Understanding and Your Experience

abby jean’s post, “How Do We Understand This Experience?,” spun my brain off on a tangent about how disability issues are framed in the media and pop culture. Specifically, I read her post and then picked up a book I was in the process of reading and I came across the line “I couldn’t breathe. My heart skipped a beat.” And I thought about the fact that the author was using this line to convey a sense of tension and shock, and probably didn’t mean it literally.

Because I actually have had the experience of being unable to breathe. Of having my heart skip a beat. And my experience of that situation certainly is not like the experience described in this book. The author was using the phrase to convey a sense of numbness in response to an overwhelming situation. As a reader who has been unable to breathe, though, I just found the line slightly puzzling, and very inappropriate for a description of what the character was experiencing, since she obviously could breathe and her heart was working, or she wouldn’t be able to take the course of action she embarks on right after that line.

Here’s the thing about your heart and lungs: They’re a critical part of you, but you don’t realize it until they aren’t working. You don’t realize how noisy they are until there’s a sudden silence. And you don’t realize how important they are until suddenly they aren’t there. Then, they become the most important thing in the world, your all-consuming focus, and your priority is dealing with it, not thinking about anything else happening around you. Until, of course, you lose consciousness.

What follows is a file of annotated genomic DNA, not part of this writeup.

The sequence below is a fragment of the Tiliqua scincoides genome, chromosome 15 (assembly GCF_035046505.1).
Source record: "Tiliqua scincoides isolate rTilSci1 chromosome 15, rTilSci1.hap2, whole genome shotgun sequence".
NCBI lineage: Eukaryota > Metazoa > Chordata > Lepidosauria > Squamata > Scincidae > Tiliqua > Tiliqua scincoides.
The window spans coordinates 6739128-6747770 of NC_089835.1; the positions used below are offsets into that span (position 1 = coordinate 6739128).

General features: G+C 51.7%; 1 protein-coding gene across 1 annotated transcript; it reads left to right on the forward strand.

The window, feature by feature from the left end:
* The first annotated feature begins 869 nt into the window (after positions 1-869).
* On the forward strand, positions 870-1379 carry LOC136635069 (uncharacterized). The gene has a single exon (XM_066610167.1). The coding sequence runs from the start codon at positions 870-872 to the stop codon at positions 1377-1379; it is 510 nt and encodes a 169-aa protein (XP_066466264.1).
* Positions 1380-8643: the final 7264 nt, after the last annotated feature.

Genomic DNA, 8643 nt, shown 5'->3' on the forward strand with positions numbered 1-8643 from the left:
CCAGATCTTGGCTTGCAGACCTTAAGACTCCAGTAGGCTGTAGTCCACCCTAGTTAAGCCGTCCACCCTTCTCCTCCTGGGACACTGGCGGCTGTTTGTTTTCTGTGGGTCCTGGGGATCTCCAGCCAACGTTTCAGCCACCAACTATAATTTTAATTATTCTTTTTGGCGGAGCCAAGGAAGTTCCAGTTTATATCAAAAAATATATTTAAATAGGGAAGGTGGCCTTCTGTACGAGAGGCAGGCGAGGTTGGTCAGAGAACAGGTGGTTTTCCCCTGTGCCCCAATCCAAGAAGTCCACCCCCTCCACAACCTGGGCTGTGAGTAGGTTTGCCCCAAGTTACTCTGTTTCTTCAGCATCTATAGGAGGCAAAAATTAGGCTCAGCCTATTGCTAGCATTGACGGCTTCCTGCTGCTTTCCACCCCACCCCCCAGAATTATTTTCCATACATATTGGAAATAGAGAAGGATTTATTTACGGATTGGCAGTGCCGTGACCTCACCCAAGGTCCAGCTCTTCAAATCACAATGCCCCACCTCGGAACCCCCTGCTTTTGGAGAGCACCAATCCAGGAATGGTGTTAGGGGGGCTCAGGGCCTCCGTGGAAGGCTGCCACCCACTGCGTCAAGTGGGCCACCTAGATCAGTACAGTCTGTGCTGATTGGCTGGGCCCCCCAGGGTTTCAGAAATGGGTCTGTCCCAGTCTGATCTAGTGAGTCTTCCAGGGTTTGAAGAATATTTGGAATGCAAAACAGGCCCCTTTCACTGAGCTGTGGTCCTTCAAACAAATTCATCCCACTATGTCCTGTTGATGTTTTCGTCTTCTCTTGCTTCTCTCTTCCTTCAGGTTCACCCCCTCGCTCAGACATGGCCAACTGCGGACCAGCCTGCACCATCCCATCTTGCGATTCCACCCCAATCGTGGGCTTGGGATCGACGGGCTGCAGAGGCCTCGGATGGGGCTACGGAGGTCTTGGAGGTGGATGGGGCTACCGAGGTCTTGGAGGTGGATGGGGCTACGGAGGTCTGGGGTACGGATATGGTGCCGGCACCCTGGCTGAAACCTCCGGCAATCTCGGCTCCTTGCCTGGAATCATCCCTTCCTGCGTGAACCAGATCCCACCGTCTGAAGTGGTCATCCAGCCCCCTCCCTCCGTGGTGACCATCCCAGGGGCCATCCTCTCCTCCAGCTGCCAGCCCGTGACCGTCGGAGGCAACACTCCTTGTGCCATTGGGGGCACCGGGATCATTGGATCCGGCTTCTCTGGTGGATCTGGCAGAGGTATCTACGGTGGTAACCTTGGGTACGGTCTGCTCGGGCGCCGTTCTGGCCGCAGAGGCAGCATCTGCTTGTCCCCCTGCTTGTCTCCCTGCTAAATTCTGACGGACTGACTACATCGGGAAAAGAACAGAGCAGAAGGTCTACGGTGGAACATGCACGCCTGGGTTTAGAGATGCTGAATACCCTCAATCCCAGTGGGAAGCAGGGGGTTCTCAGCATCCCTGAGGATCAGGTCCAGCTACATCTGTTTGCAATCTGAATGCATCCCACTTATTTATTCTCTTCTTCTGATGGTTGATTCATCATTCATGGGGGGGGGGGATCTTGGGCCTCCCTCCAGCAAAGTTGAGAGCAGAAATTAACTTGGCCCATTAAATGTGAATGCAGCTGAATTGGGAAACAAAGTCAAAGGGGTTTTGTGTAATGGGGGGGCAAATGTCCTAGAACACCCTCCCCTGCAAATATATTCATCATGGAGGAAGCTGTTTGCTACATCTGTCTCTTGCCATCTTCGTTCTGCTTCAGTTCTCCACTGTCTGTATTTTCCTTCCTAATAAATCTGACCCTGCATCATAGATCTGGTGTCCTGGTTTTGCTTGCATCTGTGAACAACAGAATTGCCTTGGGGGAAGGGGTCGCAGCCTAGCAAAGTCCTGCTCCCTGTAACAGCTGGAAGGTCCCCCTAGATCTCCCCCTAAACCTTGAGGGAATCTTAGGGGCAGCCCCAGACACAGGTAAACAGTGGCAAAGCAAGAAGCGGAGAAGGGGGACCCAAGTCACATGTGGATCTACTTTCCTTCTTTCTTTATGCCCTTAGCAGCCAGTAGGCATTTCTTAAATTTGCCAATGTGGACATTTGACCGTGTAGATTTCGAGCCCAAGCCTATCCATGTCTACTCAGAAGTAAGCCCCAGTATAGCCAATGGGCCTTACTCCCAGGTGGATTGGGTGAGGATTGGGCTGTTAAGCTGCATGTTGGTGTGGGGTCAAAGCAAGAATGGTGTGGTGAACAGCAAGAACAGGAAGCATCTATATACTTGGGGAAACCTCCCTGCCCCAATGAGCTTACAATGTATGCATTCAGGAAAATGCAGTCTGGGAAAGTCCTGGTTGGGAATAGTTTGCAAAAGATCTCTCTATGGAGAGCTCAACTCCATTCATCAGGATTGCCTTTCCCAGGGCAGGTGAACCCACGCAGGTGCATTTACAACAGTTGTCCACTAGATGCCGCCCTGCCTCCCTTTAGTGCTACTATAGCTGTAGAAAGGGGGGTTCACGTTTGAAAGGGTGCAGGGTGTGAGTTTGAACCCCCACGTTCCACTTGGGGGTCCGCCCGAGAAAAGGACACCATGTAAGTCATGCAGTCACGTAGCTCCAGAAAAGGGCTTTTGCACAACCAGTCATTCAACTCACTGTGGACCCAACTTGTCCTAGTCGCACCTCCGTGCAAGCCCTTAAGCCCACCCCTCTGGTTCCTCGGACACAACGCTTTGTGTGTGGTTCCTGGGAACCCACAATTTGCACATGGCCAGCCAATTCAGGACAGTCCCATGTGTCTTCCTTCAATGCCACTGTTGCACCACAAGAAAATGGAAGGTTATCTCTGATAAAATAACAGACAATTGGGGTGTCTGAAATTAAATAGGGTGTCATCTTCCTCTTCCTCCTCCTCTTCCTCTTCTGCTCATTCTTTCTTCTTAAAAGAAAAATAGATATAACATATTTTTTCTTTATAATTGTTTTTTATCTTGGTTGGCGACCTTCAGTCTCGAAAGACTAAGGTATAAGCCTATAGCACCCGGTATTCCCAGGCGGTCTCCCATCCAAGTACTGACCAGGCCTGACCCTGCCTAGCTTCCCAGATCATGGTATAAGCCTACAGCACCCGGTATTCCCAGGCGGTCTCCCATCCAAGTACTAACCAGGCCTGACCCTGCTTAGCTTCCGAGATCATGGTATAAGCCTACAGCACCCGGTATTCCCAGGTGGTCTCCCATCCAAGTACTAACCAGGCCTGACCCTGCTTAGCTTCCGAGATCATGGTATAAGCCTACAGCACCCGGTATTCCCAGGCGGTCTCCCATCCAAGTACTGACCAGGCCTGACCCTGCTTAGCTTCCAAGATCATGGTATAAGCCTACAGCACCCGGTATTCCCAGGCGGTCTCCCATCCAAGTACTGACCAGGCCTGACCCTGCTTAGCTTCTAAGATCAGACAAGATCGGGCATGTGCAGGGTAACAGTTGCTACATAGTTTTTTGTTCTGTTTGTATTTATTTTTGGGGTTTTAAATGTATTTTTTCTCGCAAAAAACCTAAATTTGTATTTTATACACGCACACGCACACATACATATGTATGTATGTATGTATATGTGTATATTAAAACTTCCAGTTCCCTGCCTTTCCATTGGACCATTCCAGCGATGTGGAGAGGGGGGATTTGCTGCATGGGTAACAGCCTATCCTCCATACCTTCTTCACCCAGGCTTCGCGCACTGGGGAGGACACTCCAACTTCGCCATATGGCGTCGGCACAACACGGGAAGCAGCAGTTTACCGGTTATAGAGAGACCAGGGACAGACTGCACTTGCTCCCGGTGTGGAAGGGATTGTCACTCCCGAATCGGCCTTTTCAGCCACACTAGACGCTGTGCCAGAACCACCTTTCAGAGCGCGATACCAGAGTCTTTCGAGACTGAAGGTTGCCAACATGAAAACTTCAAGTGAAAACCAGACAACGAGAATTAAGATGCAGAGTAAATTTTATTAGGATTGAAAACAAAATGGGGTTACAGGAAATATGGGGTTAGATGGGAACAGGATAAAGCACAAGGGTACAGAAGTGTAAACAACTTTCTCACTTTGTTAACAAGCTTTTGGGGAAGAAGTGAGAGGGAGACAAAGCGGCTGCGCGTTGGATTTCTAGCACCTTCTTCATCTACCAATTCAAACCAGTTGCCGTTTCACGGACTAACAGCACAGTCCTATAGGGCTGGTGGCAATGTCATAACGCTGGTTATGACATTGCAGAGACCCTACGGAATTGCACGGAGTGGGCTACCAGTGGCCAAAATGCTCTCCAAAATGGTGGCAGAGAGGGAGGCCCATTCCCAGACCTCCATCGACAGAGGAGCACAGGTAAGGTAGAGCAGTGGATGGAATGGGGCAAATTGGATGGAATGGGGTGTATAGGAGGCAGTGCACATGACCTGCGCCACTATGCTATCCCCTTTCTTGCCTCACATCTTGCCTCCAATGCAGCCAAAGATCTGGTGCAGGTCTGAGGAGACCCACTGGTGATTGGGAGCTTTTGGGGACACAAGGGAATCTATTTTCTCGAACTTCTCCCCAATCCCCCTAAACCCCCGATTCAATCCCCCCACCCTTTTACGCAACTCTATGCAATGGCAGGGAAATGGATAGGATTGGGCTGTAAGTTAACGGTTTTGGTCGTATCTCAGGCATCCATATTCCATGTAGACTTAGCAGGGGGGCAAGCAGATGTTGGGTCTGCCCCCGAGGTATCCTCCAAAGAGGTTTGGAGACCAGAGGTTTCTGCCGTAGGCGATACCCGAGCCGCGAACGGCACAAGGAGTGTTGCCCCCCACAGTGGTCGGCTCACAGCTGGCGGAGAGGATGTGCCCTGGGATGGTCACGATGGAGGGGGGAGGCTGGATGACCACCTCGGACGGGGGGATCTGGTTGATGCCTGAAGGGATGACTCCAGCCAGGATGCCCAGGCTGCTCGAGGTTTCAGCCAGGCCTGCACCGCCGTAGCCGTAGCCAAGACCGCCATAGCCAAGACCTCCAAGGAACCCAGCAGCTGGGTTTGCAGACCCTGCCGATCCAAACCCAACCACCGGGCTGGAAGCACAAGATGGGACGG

What happens when you can’t breathe is that you panic. Your panic makes the situation even worse. You are most certainly not numb, you are fighting with every fiber of your being to find air. You want to rip your chest open and shovel air into it. You are gasping like a fish out of water. You can feel your airways stubbornly remaining closed despite the fact that you are pleading with them to open. There is bubbling and creaking and hissing. You start to feel lightheaded. A rush of adrenaline surges through you, depleting your body’s oxygen resources even more quickly. Spots appear in your vision.

If you’re lucky, your rescue inhaler works.

And when your heart skips a beat? It is terrifying. You are waiting and hoping that your heart will pick up at the next beat, that the rhythm will be normal again. If you’re lucky, it does. If you’re unlucky, a cascading series of reactions is going to happen to you, and you have to hope that the people around you will know what to do, and will do it right. And will do it fast. Because, if they don’t, you die.

Which is, you know, not the same thing as being shocked by an event and feeling momentarily thrown. At all. “I couldn’t breathe. My heart skipped a beat.” is a classical rhetorical tactic used in books all over the world; it’s a shorthand which people are supposed to understand because it’s so widely used, but, in fact, for people who have lived through that, it’s a pretty poor shorthand. Would it be possible for authors to perhaps come up with a more accurate depiction of the response to surprise, stress, tension, shock, horror, etc?


  1. I’d only thought of clichés like “I couldn’t breathe” and “My heart skipped a beat” as just really bad writing–I’d never connected them to ableism before. Thank you for making that connection.

    I think when people say they “couldn’t breathe” in situations where they were shocked, horrified, etc., what they’re most likely talking about is the sharp intake of breath that sometimes happens when you’re surprised. (“Gasp!” as Bugs Bunny would say). Which has nothing whatsoever to do with not being able to breathe.